ADB is involved in a number of sub-regional cooperation initiatives. One of the most active ones is the GMS cooperation covering Cambodia, Lao PDR, Myanmar, PRC, Thailand, and Viet Nam. Among the nine sectors of GMS regional cooperation, the agriculture sector is prioritized by all the countries. Transport investment is another important sector. In April 2007, the GMS Agriculture Ministers’ Meeting endorsed the Strategic Framework for Subregional Cooperation in Agriculture and the Core Agriculture Support Program (CASP). The CASP consists of projects under the following strategic components designed to sustain and further accelerate cooperation in agriculture:
  • facilitating cross-border agricultural trade and investment
  • promoting public-private partnerships to share agricultural information in various countries
  • enhancing capacity in agricultural science and technology
  • establishing emergency response mechanisms for agricultural and natural resource crises
  • strengthening institutional linkages and mechanisms for cooperation in agriculture.
To date, ADB has supported the GMS Working Group on Agriculture through regional technical assistance worth about US$4.6 million.

Reducing poverty in China

In China, ADB has a long-standing involvement through a TA Facility for Policy Reform and Poverty Reduction (TA 4933-PRC). It provides knowledge support for sectoral policy studies, capacity building and innovations in poverty reduction. China considers ADB to be a knowledge bank rather than a development bank. For example, through ADB’s assistance, China is upgrading its knowledge base on sustainable agriculture, ecosystems and water management.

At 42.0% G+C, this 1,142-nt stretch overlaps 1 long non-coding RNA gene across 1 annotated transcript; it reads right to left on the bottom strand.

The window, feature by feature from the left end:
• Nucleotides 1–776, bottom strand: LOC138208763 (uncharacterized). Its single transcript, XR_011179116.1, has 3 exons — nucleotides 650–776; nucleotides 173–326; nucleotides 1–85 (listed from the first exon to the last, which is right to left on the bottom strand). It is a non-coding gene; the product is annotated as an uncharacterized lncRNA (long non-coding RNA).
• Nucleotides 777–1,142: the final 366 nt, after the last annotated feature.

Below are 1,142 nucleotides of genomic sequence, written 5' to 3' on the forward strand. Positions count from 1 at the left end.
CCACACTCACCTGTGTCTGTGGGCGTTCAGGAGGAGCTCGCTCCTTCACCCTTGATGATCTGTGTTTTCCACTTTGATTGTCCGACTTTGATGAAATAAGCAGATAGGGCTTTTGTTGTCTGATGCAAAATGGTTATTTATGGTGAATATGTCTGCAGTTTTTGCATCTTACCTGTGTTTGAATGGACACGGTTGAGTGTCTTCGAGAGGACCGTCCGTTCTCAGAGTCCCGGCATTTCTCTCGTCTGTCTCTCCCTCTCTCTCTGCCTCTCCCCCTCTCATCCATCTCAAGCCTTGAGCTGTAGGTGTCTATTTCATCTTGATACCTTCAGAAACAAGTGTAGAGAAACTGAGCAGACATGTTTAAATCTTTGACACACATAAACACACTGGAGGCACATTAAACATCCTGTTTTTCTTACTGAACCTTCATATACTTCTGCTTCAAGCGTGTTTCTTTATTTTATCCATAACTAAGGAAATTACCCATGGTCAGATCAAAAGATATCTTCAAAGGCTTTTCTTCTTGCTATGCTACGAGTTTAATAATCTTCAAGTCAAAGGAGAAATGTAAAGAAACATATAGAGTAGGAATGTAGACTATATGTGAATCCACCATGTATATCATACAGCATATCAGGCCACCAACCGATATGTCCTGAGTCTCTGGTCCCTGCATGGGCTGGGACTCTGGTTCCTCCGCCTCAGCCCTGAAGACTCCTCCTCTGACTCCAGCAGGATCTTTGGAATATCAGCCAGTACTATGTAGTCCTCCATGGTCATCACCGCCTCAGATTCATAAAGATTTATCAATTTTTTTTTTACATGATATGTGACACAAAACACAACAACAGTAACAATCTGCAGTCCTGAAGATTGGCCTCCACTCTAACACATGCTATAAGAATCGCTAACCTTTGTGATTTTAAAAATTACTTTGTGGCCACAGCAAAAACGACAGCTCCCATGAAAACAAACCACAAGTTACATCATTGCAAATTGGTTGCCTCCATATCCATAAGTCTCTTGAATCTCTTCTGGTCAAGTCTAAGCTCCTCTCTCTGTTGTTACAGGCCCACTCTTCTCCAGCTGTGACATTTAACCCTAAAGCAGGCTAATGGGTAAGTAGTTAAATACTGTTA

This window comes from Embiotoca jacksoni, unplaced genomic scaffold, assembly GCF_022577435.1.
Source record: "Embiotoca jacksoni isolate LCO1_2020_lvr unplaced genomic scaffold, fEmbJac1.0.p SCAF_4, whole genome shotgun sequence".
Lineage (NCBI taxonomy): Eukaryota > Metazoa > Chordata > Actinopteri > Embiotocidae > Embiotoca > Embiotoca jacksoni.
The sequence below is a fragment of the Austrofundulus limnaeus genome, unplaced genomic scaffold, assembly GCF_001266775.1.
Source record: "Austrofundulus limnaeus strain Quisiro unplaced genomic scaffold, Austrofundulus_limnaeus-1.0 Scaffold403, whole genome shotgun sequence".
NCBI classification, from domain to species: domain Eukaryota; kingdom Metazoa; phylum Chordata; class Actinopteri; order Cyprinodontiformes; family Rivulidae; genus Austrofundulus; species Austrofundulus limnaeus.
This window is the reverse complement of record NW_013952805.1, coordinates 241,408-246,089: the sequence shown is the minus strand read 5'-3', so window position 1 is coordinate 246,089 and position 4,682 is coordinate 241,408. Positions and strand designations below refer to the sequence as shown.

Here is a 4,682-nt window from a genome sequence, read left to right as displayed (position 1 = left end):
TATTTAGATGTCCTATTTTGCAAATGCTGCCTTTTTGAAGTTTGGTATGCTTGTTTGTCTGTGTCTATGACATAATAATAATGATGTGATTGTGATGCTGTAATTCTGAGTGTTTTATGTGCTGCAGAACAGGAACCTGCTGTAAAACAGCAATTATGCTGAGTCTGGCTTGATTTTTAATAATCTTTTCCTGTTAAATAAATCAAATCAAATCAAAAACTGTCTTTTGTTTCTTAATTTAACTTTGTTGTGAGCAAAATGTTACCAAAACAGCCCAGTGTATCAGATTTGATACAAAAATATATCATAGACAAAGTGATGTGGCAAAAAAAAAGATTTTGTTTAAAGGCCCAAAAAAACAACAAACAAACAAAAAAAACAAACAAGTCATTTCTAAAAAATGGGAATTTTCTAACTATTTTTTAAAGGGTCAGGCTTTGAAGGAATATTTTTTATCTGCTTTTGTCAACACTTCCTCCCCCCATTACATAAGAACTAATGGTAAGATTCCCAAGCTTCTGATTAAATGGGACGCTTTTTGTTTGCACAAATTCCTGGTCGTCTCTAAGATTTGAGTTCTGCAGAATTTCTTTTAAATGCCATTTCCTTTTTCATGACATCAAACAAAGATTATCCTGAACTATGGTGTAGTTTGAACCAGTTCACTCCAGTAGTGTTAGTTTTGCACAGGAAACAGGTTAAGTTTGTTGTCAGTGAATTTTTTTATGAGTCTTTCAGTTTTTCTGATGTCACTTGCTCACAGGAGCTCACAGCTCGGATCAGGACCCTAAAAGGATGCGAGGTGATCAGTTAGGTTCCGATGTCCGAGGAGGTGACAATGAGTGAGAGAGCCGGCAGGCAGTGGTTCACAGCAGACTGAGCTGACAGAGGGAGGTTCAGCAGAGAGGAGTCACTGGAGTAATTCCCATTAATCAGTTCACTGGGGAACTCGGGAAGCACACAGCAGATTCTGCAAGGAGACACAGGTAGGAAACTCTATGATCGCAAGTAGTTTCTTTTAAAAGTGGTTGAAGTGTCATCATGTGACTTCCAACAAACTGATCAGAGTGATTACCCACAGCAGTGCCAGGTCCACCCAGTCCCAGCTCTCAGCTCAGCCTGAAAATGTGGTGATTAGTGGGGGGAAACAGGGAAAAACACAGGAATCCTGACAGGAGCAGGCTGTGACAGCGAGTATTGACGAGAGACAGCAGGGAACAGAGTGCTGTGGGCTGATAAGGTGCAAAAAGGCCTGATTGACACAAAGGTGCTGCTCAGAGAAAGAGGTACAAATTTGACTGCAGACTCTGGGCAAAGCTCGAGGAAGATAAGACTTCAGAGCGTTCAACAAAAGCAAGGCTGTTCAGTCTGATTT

Study on climate change

A study on climate change titled ‘Regional Review of the Economics of Climate Change in Southeast Asia’ is the outcome of ADB regional technical assistance that was implemented last year in collaboration with United Kingdom.

The study provides a review of the economics of climate change in the sub region. It confirms that Southeast Asia is highly vulnerable to climate change and demonstrates that a wide range of adaptation measures are already being applied.

The study estimated the economy-wide cost of climate change for Indonesia, Philippines, Thailand, and Viet Nam. It shows that if the world continues its ‘business-as-usual’, by 2100 the cost of climate change for the four countries could be equivalent to losing 6.7% of their combined annual GDP by 2100 on average, more than twice the global loss. The report also shows that the region has a great potential to contribute to the reduction of greenhouse gas emissions.

ADB has four approaches to integrate climate change programming in Southeast Asia:
  • provide technical/financial support for taking appropriate action to combat climate
  • support regional responses to climate change and regional cooperation initiatives in climate change
  • strengthen land use and forestry policies and explore opportunities for carbon sequestration (Thailand & Viet Nam)
  • enable the private sector to invest in mitigation and adaptation.